Whenever James White is confronted with the argument that Mark represents the earliest Christology and that John represents a later more developed Christology, he (White) then attacks the scholars who claim this to be bias and coming from a naturalistic predisposition ( as a way of discrediting them ). What are your comments on that?

    • Bart
      Bart  March 4, 2015

      It’s the view of virtually every Christian critical scholar I know; I suppose if someone doesn’t agree with White they are a radical anti-supernaturalist secular Satan-worshipping maniac?

      • Avatar
        SHameed01  March 5, 2015

        He has the tendency of requesting his opponents to refer to the works of Conservative scholars (whatever that means) and one time he was talking about how believing scholars should be used as references to Bible related topic.

  13. Avatar
    flshrP  August 15, 2015

    You wrote:

    ” I was looking at a large ornamental stone that had an inscription on it. The inscription described the emperor Augustus and called him “god.” And something hit me. Surely I knew this before, but it had never really HIT me before. I don’t know why. But it hit me at this moment and it nearly took my breath away. This was really important. The Christians began calling Jesus God at just the same period that the Romans began calling their rulers God.”

    Gee, I thought this idea had been around for years and years if not centuries. I remember this idea being discussed in a Theology 101 course I took in the late 1950s at one of the Jesuit universities (one or two courses in theology were required in those long past days regardless of your major–mine was Physics).

  14. Avatar
    RAhmed  September 23, 2015

    Greetings Dr. Ehrman!
    I’ve read quite a few of your books and other books on the subject of the historical Jesus, but one thing that remains a bit unclear to me is what kind of “son of God” each gospel writer believes he is talking about. In particular the Gospel of Matthew since it is the “most Jewish” of our gospels. Does Matthew believe that Jesus is the son of God in the very Jewish sense? In other words, does he just use this title as a reference to the Biblical understanding that all messiahs are sons of God? Or does he view them as a demigod of some kind being half human and half God?

    Also, are all of the gospels stemming from the Pauline communities? In which case I would assume all of them do in fact have a much higher view of Jesus than just the Jewish concept of kings beings sons of God since Paul seems to have considered Jesus as some sort of angelic being.

    • Bart
      Bart  September 25, 2015

      Even Jews believed that there were “sons of God” who were divine beings. See, e.g., Genesis 6. And the king, the son of God, is sometimes called “God”. I talk about all these references in my book How Jesus Became God.

      • Avatar
        RAhmed  September 25, 2015

        I didn’t realize that the king himself was ever called “God”. Interesting. I listened to your Great Lectures series on “How Jesus Became God” but I haven’t yet read the book. Look forward to it.

        One last question. Do all early branches of Christianity come from the communities founded by Paul and James? Or were there other contemporary preachers who had completely different ideas of who/what Jesus was? In other words, if we are to have a family tree of all Christian ideologies (Gnostics, Ebionites, Proto-orthodox, etc.), do they all go back to one of these two communities?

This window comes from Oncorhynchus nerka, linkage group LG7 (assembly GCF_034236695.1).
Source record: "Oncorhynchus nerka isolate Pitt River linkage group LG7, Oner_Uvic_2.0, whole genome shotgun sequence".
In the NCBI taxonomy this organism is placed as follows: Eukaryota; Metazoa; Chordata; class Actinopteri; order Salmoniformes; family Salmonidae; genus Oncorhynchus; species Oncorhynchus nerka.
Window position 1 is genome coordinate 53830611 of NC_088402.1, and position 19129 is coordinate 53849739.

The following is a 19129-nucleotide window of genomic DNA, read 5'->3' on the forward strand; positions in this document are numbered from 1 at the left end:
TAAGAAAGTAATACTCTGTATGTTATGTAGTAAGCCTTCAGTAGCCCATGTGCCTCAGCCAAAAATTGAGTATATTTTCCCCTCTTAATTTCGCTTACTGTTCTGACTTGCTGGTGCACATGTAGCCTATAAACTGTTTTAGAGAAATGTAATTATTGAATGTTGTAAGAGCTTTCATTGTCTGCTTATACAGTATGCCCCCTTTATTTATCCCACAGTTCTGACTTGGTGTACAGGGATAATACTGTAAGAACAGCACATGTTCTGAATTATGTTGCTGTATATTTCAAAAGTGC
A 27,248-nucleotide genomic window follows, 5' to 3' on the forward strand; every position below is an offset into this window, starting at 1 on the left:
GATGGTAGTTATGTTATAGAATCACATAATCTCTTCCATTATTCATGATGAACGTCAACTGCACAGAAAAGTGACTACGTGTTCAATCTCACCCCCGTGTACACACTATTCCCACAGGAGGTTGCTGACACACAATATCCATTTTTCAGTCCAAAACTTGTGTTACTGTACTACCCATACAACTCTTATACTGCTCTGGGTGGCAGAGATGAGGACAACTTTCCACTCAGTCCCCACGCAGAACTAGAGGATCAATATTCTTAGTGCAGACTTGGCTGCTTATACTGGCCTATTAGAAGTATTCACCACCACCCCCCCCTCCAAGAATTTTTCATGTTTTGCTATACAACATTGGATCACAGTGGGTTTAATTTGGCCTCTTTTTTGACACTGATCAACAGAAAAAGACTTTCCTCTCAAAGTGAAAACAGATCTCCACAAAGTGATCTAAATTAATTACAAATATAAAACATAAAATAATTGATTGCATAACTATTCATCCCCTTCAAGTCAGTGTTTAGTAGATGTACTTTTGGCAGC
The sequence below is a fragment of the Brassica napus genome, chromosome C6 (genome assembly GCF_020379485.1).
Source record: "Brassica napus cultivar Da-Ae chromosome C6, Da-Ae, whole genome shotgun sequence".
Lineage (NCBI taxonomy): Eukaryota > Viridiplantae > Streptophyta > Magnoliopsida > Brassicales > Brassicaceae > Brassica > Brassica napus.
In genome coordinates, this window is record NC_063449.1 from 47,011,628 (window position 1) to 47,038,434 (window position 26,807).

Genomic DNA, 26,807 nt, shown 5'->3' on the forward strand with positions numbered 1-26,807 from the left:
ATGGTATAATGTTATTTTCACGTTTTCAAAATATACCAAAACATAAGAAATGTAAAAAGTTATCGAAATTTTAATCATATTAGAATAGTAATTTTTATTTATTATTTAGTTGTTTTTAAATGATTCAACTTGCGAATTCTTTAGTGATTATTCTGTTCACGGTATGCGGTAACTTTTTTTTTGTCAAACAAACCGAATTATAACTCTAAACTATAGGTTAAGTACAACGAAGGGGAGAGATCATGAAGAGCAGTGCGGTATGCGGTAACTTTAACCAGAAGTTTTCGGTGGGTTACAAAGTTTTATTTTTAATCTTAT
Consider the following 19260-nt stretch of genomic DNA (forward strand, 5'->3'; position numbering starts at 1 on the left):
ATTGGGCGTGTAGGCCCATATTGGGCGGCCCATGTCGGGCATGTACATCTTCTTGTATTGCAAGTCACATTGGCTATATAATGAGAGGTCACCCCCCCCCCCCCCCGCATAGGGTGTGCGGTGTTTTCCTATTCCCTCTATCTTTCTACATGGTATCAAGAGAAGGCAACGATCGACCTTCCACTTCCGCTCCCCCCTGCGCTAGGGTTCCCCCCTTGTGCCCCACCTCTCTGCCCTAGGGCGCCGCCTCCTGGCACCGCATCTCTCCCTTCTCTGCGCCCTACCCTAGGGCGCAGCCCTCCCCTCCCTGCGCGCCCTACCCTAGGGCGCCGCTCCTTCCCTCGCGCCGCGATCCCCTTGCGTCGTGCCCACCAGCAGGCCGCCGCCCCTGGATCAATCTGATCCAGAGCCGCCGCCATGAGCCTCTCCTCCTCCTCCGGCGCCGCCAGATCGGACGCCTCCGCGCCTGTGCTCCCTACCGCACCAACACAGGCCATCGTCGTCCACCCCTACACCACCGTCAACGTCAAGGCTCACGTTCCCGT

For example, Paul mentions other apostles with different views on Jesus than his (2Cor 11:4-5). Is he just talking about the people from James or were there other preachers who were rooted in neither James or Paul?

        • Bart
          Bart  September 26, 2015

          No, there were lots of other forms of Christianity as well.

          • Avatar
            RAhmed  September 26, 2015

            Fascinating. I had always understood all of the other forms of Christianity like Gnosticism to have been offshoots of Paul’s communities. Thank you for answering.

  15. Avatar
    Phrygia  April 9, 2016

    Bart, I have a question about that “twelve thrones” quote which you consider authentic. If historical, wouldn’t you say it makes Jesus out to be kind of nutty? -Maybe that’s more of a comment than a question.

    • Bart
      Bart  April 10, 2016

      I wouldn’t say he was nutty. I’d say he was a committed apocalypticist.

      • Avatar
        Phrygia  April 12, 2016

        I don’t know, I think it’s one thing to be a apocalypticist and quite another to believe you’re a central figure of the coming cosmic events. It’s like the difference between believing in the second coming and believing you are Jesus come again. Though it’s possible he did really say it and didn’t believe it, in which case he would be a bit of a conman, and not a nut. Then, there’s always the other Trilemma option, that he’s the Lord. 🙂

      • Avatar
        Phrygia  April 13, 2016

        Dr. Ehrman, I have another question about that “twelve thrones” quote. You’ve said this is what Jesus was betrayed over, but then why do you think the gospels instead record the betrayal over simply where to find him? Especially, when they still include the “king of the Jews” charge at the trial.

        • Bart
          Bart  April 14, 2016

          I think they wanted the ‘kiss’ to be the betrayal, so that it would fulfil scripture, and that required a narrative context of Judas identifying who Jesus was (as if those coming to arrest him wouldn’t know!)